A Totally Normal Conversation With Nathan Fielder
Nathan Fielder’s hallucinatory HBO series The Rehearsal begins from an ostensibly reasonable premise: wouldn’t life be easier if you knew what was coming? Of course, given that Fielder is the deadpan genius last seen performing his very special consulting for small business owners on Nathan For You, things were never going to be quite that simple.
When the show debuted this summer, its opening moments revealed the extreme lengths to which Fielder was prepared to go when it came to getting things right: intercut with Fielder’s attempt to convince a mild-mannered teacher named Kor Skeete to join the show and let Fielder put him through his own set of rehearsals was footage of Fielder spending weeks rehearsing that very interaction. All the preparation paid off, and Skeete quickly found himself inside a cross between Willy Wonka and the Chocolate Factory, The Truman Show, and the Stanford Prison Experiment. And as the season progressed, it became increasingly difficult to separate fact from fiction: what was real? What was staged? And why, exactly, was Fielder so invested in these rehearsals in the first place?
We figured the best person to ask Fielder was Skeete himself, who had answered a Craigslist ad seeking people with secrets only to find himself a star on one of the strangest, most compelling TV shows we’ve ever seen. It turns out that no amount of careful planning can prevent odd, unforeseen, occasionally troubling, and frequently hilarious things from happening.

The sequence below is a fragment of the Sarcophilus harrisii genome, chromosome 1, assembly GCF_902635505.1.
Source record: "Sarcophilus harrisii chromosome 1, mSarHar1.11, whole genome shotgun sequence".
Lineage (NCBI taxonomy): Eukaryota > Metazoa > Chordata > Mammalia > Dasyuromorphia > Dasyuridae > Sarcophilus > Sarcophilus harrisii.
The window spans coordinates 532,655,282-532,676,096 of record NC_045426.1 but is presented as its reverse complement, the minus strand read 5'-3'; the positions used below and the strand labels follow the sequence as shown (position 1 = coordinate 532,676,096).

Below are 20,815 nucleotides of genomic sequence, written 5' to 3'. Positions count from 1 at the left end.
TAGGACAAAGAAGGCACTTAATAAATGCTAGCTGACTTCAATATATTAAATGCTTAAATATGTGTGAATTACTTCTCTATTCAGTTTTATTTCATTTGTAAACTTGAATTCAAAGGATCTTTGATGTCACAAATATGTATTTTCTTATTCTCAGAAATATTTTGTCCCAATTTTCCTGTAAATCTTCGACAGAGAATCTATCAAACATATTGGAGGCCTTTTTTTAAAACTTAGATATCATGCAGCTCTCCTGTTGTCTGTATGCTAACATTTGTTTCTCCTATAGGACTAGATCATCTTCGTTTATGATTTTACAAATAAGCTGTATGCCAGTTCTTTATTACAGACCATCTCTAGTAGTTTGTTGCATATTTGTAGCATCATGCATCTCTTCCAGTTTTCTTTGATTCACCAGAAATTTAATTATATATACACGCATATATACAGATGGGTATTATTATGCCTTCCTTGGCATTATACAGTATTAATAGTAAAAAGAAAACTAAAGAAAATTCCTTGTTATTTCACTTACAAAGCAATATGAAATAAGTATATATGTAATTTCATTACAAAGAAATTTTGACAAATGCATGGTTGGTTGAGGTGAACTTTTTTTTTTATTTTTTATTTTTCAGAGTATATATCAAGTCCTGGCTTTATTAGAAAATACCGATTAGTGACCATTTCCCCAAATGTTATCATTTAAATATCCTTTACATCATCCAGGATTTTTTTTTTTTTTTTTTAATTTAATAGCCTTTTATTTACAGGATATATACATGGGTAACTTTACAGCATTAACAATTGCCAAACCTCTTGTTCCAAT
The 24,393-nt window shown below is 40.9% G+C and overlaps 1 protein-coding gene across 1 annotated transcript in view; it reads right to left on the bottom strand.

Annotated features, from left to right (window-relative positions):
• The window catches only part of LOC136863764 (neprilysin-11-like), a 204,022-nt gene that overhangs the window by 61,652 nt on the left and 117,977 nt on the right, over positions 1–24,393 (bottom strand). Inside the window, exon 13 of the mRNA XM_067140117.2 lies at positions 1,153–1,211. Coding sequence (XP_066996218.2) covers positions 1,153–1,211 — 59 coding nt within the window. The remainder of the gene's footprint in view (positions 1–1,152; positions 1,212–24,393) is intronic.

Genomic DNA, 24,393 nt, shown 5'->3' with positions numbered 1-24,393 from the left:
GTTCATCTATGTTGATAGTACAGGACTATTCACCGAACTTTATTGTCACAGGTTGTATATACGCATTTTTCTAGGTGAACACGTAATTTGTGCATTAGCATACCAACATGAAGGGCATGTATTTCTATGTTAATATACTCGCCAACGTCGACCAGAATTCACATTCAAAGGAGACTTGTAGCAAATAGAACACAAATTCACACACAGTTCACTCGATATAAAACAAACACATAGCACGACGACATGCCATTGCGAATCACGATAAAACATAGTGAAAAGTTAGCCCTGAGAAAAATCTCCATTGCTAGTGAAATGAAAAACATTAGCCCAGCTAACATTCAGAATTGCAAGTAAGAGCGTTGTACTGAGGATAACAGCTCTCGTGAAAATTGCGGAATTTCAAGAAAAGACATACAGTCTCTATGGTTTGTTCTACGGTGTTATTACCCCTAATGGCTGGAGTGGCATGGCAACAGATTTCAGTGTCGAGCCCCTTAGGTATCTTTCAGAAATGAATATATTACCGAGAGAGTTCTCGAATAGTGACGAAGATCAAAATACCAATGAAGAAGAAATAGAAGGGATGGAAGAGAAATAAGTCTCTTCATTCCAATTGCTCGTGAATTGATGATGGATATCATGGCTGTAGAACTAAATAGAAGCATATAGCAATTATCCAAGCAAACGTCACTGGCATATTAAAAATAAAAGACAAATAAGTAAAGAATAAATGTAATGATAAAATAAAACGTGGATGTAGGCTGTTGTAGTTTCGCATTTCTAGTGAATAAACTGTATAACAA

But when we tried to reunite them for a conversation over Zoom, we were immediately reminded that at least some parts of life are made easier when you can rehearse them a few dozen times.
Nathan Fielder logs onto Zoom. He has Kor Skeete on the phone, and is attempting to walk him through signing into the video call.
Nathan Fielder: Kor? Are you there, Kor? Hold on a sec, I just want to… Kor? Hello?
Kor Skeete: I need to have my credit card.
NF: You shouldn’t have to have your credit card, Kor, for Zoom. It should let you sign on for free if you just have a link.
KS: Well, on my end it says credit card, unless there’s another way.
NF: Do you want to just try pressing the link, Kor? If you have the app, you can just press the link. Right? And then, what happens then? Hello? Kor? Kor? I’m going to try sending you a phone number. Can you hear me, Kor? Do you want to try this? Can you hear me, Kor?
KS: I’m at 20%, going up to 100.
NF: 20% what?
KS: To put it into play.
NF: 20% download, Kor? Is that what it is?
KS: Yeah. 20% download.
KS: I am…connecting.
[Kor joins the Zoom, blurry and silent.]
NF: Oh, there. There we go. Okay, okay. We got him? There we go. Oh, I can’t hear him. Oh, audio. There we go. Connecting to audio. He did not connect to audio. You need to allow your audio. I can’t hear you. Are you on wifi, Kor? Are you on wifi? Kor? I can’t hear you, Kor.
KS: Can you hear me?
NF: Yeah, we can hear you.
NF: Kor, where are you right now?
KS: It’s not a good visual, huh?
KS: You can barely make me out, right?
KS: These lights are awful here. Yeah.
NF: Kor, where are you right now?
KS: I’m just a visual blur, but here I am.
NF: There’s a lot of music where you are.
KS: Yeah. Yeah. Maybe I need to move away from the music.
NF: Kor, do you want to just do a conference call? Kor, I’m just going to call you.
[Nathan leaves the Zoom and calls Kor on the phone.]
NF: Hello? Hello, can you hear me, Kor? Kor? Kor, are you there? Kor? Kor?
NF: Hey, Kor, are you there?
NF: Hello? Your reception’s kind of bad.